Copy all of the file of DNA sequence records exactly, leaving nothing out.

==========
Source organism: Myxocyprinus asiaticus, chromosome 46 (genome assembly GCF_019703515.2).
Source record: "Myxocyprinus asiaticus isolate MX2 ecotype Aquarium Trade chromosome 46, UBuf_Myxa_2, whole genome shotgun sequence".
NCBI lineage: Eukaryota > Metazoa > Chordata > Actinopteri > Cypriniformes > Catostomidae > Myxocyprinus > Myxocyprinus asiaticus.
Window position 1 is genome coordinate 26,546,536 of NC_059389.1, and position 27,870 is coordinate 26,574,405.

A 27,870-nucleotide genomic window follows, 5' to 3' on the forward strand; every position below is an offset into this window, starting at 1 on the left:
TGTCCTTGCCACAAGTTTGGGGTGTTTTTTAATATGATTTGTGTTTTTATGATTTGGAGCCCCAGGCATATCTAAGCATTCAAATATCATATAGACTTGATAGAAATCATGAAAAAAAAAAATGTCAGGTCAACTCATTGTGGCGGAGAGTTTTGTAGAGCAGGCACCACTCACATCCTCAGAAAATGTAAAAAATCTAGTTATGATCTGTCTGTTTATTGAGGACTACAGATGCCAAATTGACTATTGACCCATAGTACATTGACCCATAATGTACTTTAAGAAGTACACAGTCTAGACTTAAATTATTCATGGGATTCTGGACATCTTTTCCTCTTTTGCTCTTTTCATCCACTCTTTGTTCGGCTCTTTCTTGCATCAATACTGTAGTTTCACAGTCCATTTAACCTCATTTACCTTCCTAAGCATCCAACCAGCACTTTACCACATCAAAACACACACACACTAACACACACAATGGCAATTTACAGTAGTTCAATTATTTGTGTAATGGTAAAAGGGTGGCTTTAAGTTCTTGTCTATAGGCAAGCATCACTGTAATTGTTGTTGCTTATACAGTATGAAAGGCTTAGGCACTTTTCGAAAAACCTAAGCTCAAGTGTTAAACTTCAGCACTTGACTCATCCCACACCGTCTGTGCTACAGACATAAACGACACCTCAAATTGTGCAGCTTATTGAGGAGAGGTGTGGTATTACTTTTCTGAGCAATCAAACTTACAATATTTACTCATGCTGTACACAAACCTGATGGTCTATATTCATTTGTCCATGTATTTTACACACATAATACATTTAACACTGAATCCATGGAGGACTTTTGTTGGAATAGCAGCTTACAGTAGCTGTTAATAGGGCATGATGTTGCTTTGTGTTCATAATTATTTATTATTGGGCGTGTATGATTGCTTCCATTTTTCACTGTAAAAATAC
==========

Source organism: Myxocyprinus asiaticus, chromosome 46 (genome assembly GCF_019703515.2).
Source record: "Myxocyprinus asiaticus isolate MX2 ecotype Aquarium Trade chromosome 46, UBuf_Myxa_2, whole genome shotgun sequence".
NCBI lineage: Eukaryota > Metazoa > Chordata > Actinopteri > Cypriniformes > Catostomidae > Myxocyprinus > Myxocyprinus asiaticus.
Window position 1 is genome coordinate 26,546,536 of NC_059389.1, and position 27,870 is coordinate 26,574,405.

A 27,870-nucleotide genomic window follows, 5' to 3' on the forward strand; every position below is an offset into this window, starting at 1 on the left:
TGTCCTTGCCACAAGTTTGGGGTGTTTTTTAATATGATTTGTGTTTTTATGATTTGGAGCCCCAGGCATATCTAAGCATTCAAATATCATATAGACTTGATAGAAATCATGAAAAAAAAAAATGTCAGGTCAACTCATTGTGGCGGAGAGTTTTGTAGAGCAGGCACCACTCACATCCTCAGAAAATGTAAAAAATCTAGTTATGATCTGTCTGTTTATTGAGGACTACAGATGCCAAATTGACTATTGACCCATAGTACATTGACCCATAATGTACTTTAAGAAGTACACAGTCTAGACTTAAATTATTCATGGGATTCTGGACATCTTTTCCTCTTTTGCTCTTTTCATCCACTCTTTGTTCGGCTCTTTCTTGCATCAATACTGTAGTTTCACAGTCCATTTAACCTCATTTACCTTCCTAAGCATCCAACCAGCACTTTACCACATCAAAACACACACACACTAACACACACAATGGCAATTTACAGTAGTTCAATTATTTGTGTAATGGTAAAAGGGTGGCTTTAAGTTCTTGTCTATAGGCAAGCATCACTGTAATTGTTGTTGCTTATACAGTATGAAAGGCTTAGGCACTTTTCGAAAAACCTAAGCTCAAGTGTTAAACTTCAGCACTTGACTCATCCCACACCGTCTGTGCTACAGACATAAACGACACCTCAAATTGTGCAGCTTATTGAGGAGAGGTGTGGTATTACTTTTCTGAGCAATCAAACTTACAATATTTACTCATGCTGTACACAAACCTGATGGTCTATATTCATTTGTCCATGTATTTTACACACATAATACATTTAACACTGAATCCATGGAGGACTTTTGTTGGAATAGCAGCTTACAGTAGCTGTTAATAGGGCATGATGTTGCTTTGTGTTCATAATTATTTATTATTGGGCGTGTATGATTGCTTCCATTTTTCACTGTAAAAATAC